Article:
The backups: Frank Clark was at times unblockable in the preseason, especially inside next to Bennett as a fast defensive tackle on passing downs. The top rookie draft choice will get many first-team snaps. Jordan Hill is back from a calf injury that cost him last postseason, and he’s looking faster than he was before he got hurt. Speaking of speed, Cassius Marsh said this is the fastest he’s ever been after specialized training to heal a broken foot. Demarcus Dobbs can play end and tackle. David King, picked up at the end of last season, adds depth and more versatility.

No.

Name

Height

Weight

Year

Hometown/College

72

Michael Bennett

6-4

274

7

Alief, Texas/Texas A&M

56

Cliff Avril

6-3

260

8

Green Cove Springs, Fla./Purdue

77

Ahtyba Rubin

6-2

325

8

Pensacola, Fla./Iowa State

92

Brandon Mebane

6-1

311

9

Los Angeles/California

55

Frank Clark

6-3

272

R

Cleveland/Michigan

97

Jordan Hill

6-1

303

3

Steelton, Pa./Penn State

91

Cassius Marsh

6-4

254

2

Simi Valley, Calif./UCLA

95

Demarcus Dobbs

6-2

282

5

Savannah, Ga./Georgia

93

David King

6-4

281

3

Houston/Oklahoma


 

LINEBACKERS

Bobby Wagner, right, and K.J. Wright anchor a deep group of speedy linebackers in Seattle. (AP.) 
Bobby Wagner, left, and K.J. Wright anchor a deep group of speedy linebackers in Seattle. (AP.)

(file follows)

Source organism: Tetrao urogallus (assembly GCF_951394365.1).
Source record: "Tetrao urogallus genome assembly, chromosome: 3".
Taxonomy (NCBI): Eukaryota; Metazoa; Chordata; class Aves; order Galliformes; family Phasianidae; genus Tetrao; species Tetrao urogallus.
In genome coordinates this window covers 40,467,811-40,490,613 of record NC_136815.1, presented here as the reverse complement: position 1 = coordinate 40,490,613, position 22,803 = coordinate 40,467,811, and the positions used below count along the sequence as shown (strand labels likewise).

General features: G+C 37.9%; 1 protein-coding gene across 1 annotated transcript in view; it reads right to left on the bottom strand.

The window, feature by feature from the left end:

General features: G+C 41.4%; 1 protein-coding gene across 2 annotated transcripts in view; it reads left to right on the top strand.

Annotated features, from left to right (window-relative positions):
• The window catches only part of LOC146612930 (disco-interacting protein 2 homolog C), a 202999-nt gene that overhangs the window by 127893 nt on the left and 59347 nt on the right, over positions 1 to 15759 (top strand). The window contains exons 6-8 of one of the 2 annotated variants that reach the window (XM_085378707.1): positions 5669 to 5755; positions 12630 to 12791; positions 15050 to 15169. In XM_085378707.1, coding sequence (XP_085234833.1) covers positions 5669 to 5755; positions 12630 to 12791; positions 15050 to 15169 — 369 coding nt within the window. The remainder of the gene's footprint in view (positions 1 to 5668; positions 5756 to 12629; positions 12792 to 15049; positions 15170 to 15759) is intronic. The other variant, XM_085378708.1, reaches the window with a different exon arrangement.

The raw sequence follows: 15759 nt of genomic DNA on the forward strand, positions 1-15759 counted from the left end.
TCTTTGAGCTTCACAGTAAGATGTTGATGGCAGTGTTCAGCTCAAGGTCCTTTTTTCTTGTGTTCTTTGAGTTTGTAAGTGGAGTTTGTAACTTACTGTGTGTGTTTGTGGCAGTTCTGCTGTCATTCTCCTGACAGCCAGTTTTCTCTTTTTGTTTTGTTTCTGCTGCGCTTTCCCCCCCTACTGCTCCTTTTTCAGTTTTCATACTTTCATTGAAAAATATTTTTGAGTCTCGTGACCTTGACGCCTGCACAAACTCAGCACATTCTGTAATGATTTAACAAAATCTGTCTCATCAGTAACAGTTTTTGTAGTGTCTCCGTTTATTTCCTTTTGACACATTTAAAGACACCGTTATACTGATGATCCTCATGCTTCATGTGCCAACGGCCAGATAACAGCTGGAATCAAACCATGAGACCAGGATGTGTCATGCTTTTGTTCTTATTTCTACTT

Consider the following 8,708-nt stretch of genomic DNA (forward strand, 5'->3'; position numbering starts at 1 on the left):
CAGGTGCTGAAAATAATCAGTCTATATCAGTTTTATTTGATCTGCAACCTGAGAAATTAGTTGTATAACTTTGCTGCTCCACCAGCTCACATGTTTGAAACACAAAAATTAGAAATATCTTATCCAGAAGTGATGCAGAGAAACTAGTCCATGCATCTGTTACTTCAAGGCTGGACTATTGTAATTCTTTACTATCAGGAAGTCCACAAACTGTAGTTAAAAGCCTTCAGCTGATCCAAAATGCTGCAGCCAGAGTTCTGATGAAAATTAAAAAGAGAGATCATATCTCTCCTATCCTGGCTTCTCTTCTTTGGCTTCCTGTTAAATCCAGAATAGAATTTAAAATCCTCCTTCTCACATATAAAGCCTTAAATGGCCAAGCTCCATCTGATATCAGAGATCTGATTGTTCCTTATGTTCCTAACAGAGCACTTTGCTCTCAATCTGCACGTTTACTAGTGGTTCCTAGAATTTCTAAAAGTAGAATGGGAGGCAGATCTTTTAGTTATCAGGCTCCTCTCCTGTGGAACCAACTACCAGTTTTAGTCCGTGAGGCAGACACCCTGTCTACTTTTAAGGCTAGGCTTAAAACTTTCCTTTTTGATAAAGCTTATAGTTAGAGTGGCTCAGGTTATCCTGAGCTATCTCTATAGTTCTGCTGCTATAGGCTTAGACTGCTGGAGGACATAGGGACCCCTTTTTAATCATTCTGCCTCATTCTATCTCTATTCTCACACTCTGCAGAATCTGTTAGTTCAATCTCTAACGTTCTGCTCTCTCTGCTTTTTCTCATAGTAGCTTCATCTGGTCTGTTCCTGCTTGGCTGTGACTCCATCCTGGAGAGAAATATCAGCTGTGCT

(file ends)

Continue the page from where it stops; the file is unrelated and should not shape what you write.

The skinny: The Seahawks gave Bobby Wagner the status he felt he deserved last month, making him the highest-paid inside linebacker with a $43 million contract extension and $22 million guaranteed. Wagner vows to continue playing like the best. When he was out for a month-plus last season, Seattle’s defense wasn’t the best in the league. When he returned, it was again. K.J. Wright had his best preseason. Bruce Irvin is more motivated than he’s ever been, even more than in 2012 when he was a questioned first-round pick. The Seahawks did not pick up Irvin’s $7.8 million contract option for 2016, so he can be a free agent after this season. He admits that is driving him.

The backups: Kevin Pierre-Louis had his rookie season end months early last fall because of a shoulder injury, but now he’s back as Seattle’s fastest linebacker. He will get many first-team snaps. Brock Coyle returns to back up Wagner in the middle and be a special-teams mainstay after making the team as an undrafted surprise this time last year. Mike Morgan made the team again for his special-teams work.

No.

Name

Height

Weight

Year

Hometown/College

54

Bobby Wagner

6-0

241

4

Ontario, Calif./Utah State

50

K.J. Wright

6-4

246

5

Olive Branch, Miss./Mississippi St.

51

Bruce Irvin

6-3

260

4

Atlanta/West Virginia

58

Kevin Pierre-Louis

6-0

236

2

Norwalk, Conn./Boston College

52

Brock Coyle

6-1

243

2

Bozeman, Mont./Montana

57

Mike Morgan

6-3

226

5

Dallas/USC


 

DEFENSIVE BACKS

There are a lot of questions in the Seattle secondary this year, with Richard Sherman and Earl Thomas returning from injuries and Kam Chancellor holding out. (AP.) 
There are a lot of questions in the Seattle secondary, with Richard Sherman and Earl Thomas returning from injuries and Kam Chancellor holding out. (AP.)